Join the Fleet’s Space Geek Team TUESDAY 5:30AM to View What Could Be the “Comet of the Century”: COMET ISON
As the Reuben H. Fleet Science Center Hosts COFFEE & COMET, an Early Morning Comet-Viewing Party on Tuesday, November 26, at 5:30AM!
November 25, 2013
Comet ISON - Galaxies - Hubble
Comet ISON - Hubble
Comet ISON - Hubble1
ISON MRO montage
Parallax in Hubble images of Comet ISON
FOR IMMEDIATE RELEASE:
San Diego, CA, November 20, 2013 – The Reuben H. Fleet Science Center will host COFFEE & COMET, a very early morning viewing party for Comet ISON on Tuesday, November 26, at 5:30AM! The Space Geek Team will fling open the Ticketing Rotunda and be ready to track the passing of ISON over Balboa Park! Galileo’s Café will be open—you can pre-order a light breakfast, or purchase coffee and munchies that morning. Join us to get all the breaking news about Comet ISON as it streaks through the sky over San Diego and is visible to us (weather and marine layer permitting, of course!). It is expected to be visible from 5:45AM through sunrise at 6:30AM on this date.
Our Space Geek Team will share their knowledge of comets in general and ISON specifically, and they’ll help us locate it in the sky. They include Dr. Lisa Will, Fleet Astronomer; John Young, Planetarium Producer; Jason Hammond, Education Manager of School Programs; and Mary Anderson, Fleet sky photographer. Because we have no way of guaranteeing that ISON will make it, there will not be a charge to join us!
We strongly recommend that attendees bring binoculars!
To Register for the Event (please): http://www.rhfleet.org/events/coffee-comets
To pre-order Breakfast: https://www.eventbrite.com/e/coffee-comets-celebrating-comet-ison-tickets-8283982615
Great comets from humble origins and eyes on ISON—some background information:
• Comets can be one of the most amazing sights in the heavens, with naked-eye bright comas and tails stretching across half the sky. The most spectacular comet appearances are called "great" comets, but such an occurrence is infrequent enough that it is also nicknamed a "comet of the century." Space watchers have high hopes that ISON will make it to that status!
• It is set to be the most observed comet by NASA ever, being watched by 16 space-based assets, including astronauts aboard the International Space Station. Mercury’s MESSENGER is watching it now.
• ISON is a pristine comet from the Oort Cloud, and this is its first time visiting our solar system.
• The comet is a sungrazer (like Comet Lovejoy). It will fly through the atmosphere of the sun, and it may not survive its closest approach on November 28, 2013 (two days later).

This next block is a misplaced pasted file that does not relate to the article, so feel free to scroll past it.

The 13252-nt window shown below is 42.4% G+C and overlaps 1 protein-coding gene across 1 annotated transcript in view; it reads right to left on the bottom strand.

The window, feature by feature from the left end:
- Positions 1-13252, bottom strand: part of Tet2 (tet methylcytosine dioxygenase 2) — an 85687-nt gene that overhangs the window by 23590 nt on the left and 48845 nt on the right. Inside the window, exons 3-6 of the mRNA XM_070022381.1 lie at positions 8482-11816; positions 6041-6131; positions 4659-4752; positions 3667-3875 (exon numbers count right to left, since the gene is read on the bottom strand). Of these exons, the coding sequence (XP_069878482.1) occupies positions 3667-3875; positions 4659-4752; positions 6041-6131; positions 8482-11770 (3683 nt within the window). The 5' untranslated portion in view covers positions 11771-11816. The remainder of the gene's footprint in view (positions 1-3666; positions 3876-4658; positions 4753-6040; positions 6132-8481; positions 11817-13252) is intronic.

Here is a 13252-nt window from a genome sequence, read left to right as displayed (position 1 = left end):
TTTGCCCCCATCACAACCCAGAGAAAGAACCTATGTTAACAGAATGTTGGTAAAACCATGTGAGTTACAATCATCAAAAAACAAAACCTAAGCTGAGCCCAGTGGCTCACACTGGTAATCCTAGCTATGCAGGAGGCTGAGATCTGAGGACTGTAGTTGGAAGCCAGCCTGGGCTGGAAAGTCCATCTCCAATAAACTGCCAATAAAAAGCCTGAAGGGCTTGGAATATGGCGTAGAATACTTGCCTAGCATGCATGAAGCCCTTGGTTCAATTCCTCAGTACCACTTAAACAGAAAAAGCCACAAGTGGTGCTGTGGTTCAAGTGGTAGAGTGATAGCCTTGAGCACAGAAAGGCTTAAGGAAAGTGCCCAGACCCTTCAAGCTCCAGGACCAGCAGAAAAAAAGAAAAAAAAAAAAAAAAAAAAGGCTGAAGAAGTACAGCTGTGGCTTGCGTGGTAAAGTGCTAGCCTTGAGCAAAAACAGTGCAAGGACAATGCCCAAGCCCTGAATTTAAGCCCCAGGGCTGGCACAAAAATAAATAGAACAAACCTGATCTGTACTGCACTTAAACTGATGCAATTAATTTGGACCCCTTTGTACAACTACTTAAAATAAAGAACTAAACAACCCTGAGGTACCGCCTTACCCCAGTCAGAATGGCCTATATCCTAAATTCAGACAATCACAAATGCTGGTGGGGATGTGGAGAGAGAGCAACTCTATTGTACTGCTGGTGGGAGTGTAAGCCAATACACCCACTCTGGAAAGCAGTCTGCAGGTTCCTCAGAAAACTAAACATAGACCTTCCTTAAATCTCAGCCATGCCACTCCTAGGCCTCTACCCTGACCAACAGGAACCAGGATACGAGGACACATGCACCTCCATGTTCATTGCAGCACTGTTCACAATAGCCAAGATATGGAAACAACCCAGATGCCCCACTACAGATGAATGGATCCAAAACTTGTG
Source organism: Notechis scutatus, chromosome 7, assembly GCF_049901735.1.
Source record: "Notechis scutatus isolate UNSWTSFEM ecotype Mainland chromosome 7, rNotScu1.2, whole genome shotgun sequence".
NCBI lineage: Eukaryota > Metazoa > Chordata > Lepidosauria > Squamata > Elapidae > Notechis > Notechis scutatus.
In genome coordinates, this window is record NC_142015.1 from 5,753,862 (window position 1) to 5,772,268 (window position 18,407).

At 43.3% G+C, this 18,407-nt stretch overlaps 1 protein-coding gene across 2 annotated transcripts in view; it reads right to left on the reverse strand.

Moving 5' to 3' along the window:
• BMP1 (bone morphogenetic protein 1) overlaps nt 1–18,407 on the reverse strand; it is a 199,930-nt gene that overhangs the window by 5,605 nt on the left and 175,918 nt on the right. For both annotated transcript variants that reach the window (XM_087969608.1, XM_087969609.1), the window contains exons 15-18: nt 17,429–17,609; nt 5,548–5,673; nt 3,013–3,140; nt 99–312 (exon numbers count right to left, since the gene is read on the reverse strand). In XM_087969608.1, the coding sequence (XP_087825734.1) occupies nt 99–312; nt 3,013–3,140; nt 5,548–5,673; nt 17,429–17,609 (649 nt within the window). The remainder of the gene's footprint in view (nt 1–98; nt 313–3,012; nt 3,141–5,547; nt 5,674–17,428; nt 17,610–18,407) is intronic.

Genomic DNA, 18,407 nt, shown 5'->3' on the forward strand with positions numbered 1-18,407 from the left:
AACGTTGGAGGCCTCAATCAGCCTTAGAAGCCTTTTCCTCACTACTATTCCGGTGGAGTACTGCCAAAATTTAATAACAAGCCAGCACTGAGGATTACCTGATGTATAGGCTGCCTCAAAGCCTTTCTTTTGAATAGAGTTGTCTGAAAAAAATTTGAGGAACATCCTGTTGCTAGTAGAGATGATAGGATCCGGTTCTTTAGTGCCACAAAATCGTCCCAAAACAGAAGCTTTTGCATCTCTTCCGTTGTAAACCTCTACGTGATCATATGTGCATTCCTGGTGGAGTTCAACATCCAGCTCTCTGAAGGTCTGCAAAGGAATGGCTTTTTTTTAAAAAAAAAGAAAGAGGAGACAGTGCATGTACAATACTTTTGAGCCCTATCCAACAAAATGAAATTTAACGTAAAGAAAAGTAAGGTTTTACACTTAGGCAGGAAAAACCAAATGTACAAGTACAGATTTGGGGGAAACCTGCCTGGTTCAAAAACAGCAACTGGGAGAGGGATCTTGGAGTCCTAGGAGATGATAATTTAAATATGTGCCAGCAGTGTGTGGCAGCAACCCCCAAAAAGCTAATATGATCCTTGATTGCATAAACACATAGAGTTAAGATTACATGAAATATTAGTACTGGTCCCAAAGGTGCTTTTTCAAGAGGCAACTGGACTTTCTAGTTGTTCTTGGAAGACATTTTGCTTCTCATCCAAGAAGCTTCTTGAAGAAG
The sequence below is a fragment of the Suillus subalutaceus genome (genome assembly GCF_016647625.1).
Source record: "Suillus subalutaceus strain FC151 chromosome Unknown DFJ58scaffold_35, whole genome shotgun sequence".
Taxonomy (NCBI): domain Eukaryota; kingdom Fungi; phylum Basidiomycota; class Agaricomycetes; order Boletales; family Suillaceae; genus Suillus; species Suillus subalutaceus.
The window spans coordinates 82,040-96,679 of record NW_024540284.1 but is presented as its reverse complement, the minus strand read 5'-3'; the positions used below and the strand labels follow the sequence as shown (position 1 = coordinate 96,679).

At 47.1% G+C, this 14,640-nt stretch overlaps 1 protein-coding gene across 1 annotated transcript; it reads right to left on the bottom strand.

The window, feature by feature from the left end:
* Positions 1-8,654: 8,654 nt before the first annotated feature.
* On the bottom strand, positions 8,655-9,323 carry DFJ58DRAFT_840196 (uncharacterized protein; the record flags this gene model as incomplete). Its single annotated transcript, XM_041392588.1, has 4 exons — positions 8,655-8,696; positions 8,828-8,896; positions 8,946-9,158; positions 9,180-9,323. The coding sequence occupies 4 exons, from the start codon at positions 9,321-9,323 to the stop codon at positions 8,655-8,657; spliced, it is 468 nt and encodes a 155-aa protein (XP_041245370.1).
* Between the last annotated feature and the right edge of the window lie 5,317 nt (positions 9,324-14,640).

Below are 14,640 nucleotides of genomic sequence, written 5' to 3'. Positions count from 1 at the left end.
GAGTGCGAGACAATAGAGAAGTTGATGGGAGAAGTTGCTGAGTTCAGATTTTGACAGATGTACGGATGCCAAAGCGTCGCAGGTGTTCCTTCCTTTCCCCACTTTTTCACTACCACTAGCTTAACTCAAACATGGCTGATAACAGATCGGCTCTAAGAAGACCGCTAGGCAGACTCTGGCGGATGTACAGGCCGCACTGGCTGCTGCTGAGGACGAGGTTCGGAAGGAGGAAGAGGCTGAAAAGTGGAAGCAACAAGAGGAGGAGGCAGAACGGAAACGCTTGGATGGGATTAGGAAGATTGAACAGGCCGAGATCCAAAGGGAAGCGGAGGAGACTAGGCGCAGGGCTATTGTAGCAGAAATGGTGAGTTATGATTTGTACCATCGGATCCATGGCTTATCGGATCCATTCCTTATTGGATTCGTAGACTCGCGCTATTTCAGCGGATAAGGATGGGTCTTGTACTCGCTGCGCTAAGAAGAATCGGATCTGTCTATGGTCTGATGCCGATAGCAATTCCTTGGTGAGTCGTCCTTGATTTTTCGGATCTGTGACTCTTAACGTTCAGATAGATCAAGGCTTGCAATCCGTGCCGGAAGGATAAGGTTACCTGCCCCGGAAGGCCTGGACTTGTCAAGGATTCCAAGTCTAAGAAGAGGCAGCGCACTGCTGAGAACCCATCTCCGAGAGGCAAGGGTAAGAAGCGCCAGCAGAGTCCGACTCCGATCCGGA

• Another comet from the Oort Cloud will be visiting next year, so scientists will be comparing both to see how comets from this icy reservoir of debris beyond our solar system differ from other comets.
• In preparation for the Thanksgiving Day perihelion passage of Comet ISON, along with its great possibilities, it's a proper time to examine the humble origins, from the most rural parts of the solar system, of these briefly blazing celestial sights.
• Comet ISON passed by Mercury on November 19 (following Comet Encke November 18, a rare double flyby), is getting brighter in the sky and recently became visible to the naked eye!
• Wunderground weather has it clear from Sunday through Tuesday night—so we may be in good shape for naked eye/binocular visibility of Comet ISON on Tuesday morning!
VISUALS: Keep an eye on NASA.gov – they have a ton of ISON images and videos and are updating constantly with photos people send in!
A great link – this one to our former Space Geek Team member/Planetary Scientist Bonnie Meinke. She now works at the Space Telescope Science institute, and is featured on a show @ ISON that aired last night on PBS and will show on NatGeoTV on 11/24. She talks about Hubble Space Telescope observations of Comet ISON and how comets form and evolve.
Bonnie is in the trailer @1:48 in http://natgeotv.com/uk/comet-of-the-century/videos/discovering-comet-ison (different name in the UK)
It's called Comet Encounter in most US PBS markets (including San Diego); http://www.pbs.org/program/comet-encounter/
Videos to explain it:
If you want to know where to locate it in the sky or learn more about Comet ISON, here are some useful resources:
http://www.isoncampaign.org/: A site with a lot of useful technical information.
http://solarsystem.nasa.gov/smallworlds/cometison.cfm: NASA's Comet ISON Toolkit
http://www.universetoday.com/104818/: Universe Today's ISON Observing Guide
http://www.astronomy.com/magazine/events/comet-ison: Astronomy Magazine's coverage
http://spaceweathergallery.com/index.php?title=ison: SpaceWeather's image gallery
While ISON itself is not tweeting, others are tweeting about ISON. On Twitter, follow:
There’s an app for that: http://news.yahoo.com/see-comet-ison-app-points-way-195608924.html
The Reuben H. Fleet Science Center is located at 1875 El Prado, San Diego, CA 92101. The Fleet’s normal hours are Monday–Thursday 10AM–5PM; Friday, Saturday and Sunday 10AM–6PM. For information on tickets and show times, call (619) 238-1233 or visit our website at http://www.rhfleet.org/. This Coffee & Comet event is a public event, and will be FREE to all comers. Breakfast combo choices include Cosmic Crumb Cake with Coffee. Martian Muffin with Juice, and Galactic Bagel with Coffee. To Register for the event (please): http://www.rhfleet.org/events/coffee-comets. To pre-order breakfast: https://www.eventbrite.com/e/coffee-comets-celebrating-comet-ison-tickets-8283982615. For more information, check our website at http://www.rhfleet.org/. We strongly recommend that attendees bring binoculars!